An embolism is the lodging of an embolus, a blockage-causing piece of material, inside a blood vessel. The embolus is usually a blood clot (thrombus). An embolism can cause partial or total blockage of blood flow in the affected vessel.
An embolism in which the embolus is a piece of thrombus is called a thromboembolism.
An embolism is usually a pathological event, i.e., accompanying illness or injury. Sometimes it is created intentionally for a therapeutic reason, such as to stop bleeding or to kill a cancerous tumor by stopping its blood supply.
Embolism can be classified as to where it enters the circulation either in arteries or in veins. Arterial embolism are those that follow and, if not dissolved on the way, lodge in a more distal part of the systemic circulation.
- Cardiovascular/unexplained death [ Time Frame: 24 months after the date of randomization. ]Cardiovascular deaths refer to deaths due to heart dysfunction, injury of cardiac structure, coronary artery diseases and lethal arrhythmias or sudden death that cannot be explain. Cardiovascular deaths can be diagnosed with clinical symptoms or from the results of diagnostic examinations.
- Major bleedings [ Time Frame: 24 months after the date of randomization. ]Major bleedings refer to the heavy bleedings of the mains organs of the body, usually include intracranial bleeding and gastrointestinal bleeding et al.. Brain computed tomography and gastrointestinal endoscope are the common approaches for diagnosing major bleedings.
- acute coronary syndrome [ Time Frame: 24 months after the date of randomization. ]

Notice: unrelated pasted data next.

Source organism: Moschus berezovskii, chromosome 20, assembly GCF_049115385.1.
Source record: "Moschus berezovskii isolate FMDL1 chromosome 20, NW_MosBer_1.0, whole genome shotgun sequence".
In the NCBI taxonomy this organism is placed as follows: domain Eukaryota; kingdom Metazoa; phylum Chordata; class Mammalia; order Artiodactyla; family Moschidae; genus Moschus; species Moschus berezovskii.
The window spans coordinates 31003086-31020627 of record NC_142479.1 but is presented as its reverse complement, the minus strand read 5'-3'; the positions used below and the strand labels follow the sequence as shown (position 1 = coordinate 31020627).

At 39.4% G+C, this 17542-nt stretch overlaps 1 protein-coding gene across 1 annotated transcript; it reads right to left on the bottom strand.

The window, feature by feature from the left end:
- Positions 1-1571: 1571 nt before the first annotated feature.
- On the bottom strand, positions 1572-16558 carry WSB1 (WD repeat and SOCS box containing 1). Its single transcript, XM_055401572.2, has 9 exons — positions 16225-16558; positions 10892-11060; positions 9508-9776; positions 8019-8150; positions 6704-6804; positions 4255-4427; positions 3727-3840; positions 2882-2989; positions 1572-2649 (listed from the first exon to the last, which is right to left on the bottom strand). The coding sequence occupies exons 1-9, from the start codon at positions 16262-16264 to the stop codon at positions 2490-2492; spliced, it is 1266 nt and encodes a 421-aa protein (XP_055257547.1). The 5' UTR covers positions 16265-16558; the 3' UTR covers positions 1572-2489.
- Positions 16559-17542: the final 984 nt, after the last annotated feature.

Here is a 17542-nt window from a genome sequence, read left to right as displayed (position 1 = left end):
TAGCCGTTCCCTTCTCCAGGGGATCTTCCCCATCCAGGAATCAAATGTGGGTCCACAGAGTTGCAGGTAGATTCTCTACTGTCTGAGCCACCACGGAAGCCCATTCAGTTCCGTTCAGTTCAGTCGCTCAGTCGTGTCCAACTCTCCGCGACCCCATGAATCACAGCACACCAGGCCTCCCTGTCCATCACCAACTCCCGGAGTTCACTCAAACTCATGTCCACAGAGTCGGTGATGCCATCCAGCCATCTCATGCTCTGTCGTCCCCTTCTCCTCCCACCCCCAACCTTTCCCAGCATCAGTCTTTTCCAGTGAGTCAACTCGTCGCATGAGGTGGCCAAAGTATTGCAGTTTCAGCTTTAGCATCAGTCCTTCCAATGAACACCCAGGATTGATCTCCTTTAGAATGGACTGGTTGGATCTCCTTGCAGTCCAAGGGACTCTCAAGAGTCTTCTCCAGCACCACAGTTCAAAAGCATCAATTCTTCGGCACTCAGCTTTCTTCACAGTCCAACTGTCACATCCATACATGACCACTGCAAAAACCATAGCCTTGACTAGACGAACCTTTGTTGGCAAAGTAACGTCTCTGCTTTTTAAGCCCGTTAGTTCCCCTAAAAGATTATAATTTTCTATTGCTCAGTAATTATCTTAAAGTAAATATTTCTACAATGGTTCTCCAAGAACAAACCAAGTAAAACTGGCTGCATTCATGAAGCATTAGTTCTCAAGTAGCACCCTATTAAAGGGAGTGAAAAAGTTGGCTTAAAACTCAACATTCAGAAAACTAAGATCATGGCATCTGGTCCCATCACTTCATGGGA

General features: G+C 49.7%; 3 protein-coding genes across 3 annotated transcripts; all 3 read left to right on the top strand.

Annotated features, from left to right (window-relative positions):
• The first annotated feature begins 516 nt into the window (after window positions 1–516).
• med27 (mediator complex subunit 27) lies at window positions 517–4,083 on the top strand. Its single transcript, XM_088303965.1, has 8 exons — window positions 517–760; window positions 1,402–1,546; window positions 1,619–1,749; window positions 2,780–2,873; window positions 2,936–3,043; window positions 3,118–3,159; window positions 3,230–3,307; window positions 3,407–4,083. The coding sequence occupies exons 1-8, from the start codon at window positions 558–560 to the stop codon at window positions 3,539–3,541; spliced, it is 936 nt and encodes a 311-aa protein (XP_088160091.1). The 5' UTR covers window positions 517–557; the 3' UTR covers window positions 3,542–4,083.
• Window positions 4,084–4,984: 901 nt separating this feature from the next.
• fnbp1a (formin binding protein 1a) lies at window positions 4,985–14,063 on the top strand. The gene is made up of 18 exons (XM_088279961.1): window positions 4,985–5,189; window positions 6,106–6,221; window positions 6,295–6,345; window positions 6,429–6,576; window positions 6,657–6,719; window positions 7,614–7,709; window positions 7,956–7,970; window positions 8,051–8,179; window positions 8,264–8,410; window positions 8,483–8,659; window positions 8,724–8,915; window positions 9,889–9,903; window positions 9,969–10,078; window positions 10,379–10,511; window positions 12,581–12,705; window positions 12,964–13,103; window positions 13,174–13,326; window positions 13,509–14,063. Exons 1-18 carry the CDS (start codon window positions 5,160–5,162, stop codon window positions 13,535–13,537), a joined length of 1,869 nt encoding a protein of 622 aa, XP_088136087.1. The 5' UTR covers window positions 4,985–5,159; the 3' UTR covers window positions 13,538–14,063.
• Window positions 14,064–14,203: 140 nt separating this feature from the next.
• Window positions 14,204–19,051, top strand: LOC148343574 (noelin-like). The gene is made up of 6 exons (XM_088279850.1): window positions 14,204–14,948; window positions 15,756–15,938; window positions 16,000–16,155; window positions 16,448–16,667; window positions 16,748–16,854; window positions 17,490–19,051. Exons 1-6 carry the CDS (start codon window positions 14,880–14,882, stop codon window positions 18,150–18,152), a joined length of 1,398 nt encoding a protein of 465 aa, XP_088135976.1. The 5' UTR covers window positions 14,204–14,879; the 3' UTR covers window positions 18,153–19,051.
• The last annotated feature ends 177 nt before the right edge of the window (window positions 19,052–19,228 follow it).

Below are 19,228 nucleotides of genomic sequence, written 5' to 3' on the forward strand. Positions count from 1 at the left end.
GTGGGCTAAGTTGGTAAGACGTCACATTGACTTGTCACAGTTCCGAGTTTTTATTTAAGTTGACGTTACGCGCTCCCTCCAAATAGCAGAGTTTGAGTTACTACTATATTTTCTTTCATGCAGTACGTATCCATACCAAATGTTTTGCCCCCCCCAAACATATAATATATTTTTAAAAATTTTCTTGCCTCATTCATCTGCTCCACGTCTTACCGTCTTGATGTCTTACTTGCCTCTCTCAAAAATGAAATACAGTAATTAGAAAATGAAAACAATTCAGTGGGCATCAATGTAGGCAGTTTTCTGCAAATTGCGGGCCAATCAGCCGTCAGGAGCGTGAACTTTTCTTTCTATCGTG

Acute coronary syndrome (ACS) is a syndrome (set of signs and symptoms) due to decreased blood flow in the coronary arteries such that part of the heart muscle is unable to function properly or dies. The most common symptom is chest pain, often radiating to the left shoulder or angle of the jaw, crushing, central and associated with nausea and sweating. Many people with acute coronary syndromes present with symptoms other than chest pain, particularly, women, older patients, and patients with diabetes mellitus.
Acute coronary syndrome is commonly associated with three clinical manifestations, named according to the appearance of the electrocardiogram (ECG): ST elevation myocardial infarction (STEMI, 30%), non-ST elevation myocardial infarction (NSTEMI, 25%), or unstable angina (38%). There can be some variation as to which forms of myocardial infarction (MI) are classified under acute coronary syndrome.
- Coronary or periphery artery disease requiring revascularization [ Time Frame: 24 months after the date of randomization. ]Conronary or periphery artery diseases, regardless stable or not, need revascularization by stent which require long-term aspirin therapy
- Device-related thrombus [ Time Frame: 24 months after the date of randomization. ]This refers to the thrombus that is related to the implantation of the device for left atrial appendage closure. Transesophageal echocardiography is effective in identifying and diagnosing device-related thrombus.
- Minor bleedings [ Time Frame: 24 months after the date of randomization. ]Minor bleedings refer to the bleedings acoording to the TIMI cirteria
- Hospitalization due to heart failure [ Time Frame: 24 months after the date of randomization. ]Patients need to receive treatments in hospital because of occurrence of heart failure or deterioration of heart failure.
- all-cause death [ Time Frame: 24 months after the date of randomization. ]any cause of death
To learn more about this study, you or your doctor may contact the study research staff using the contact information provided by the sponsor.
Please refer to this study by its ClinicalTrials.gov identifier (NCT number): NCT03821883
|Contact: Mu Chen, Dr.||86 021 email@example.com|
|Xinhua Hospital, School of Medicne, Shanghai Jiao Tong University||Recruiting|
|Shanghai, Shanghai, China, 200092|
|Contact: Yi-Gang Li, Dr. 86 021 25077275 firstname.lastname@example.org|
|Principal Investigator: Yi-Gang Li, MD|
|Principal Investigator:||Yi-Gang Li, Dr.||Xinhua hospital, School of Medicine, Shanghai Jiao Tong University|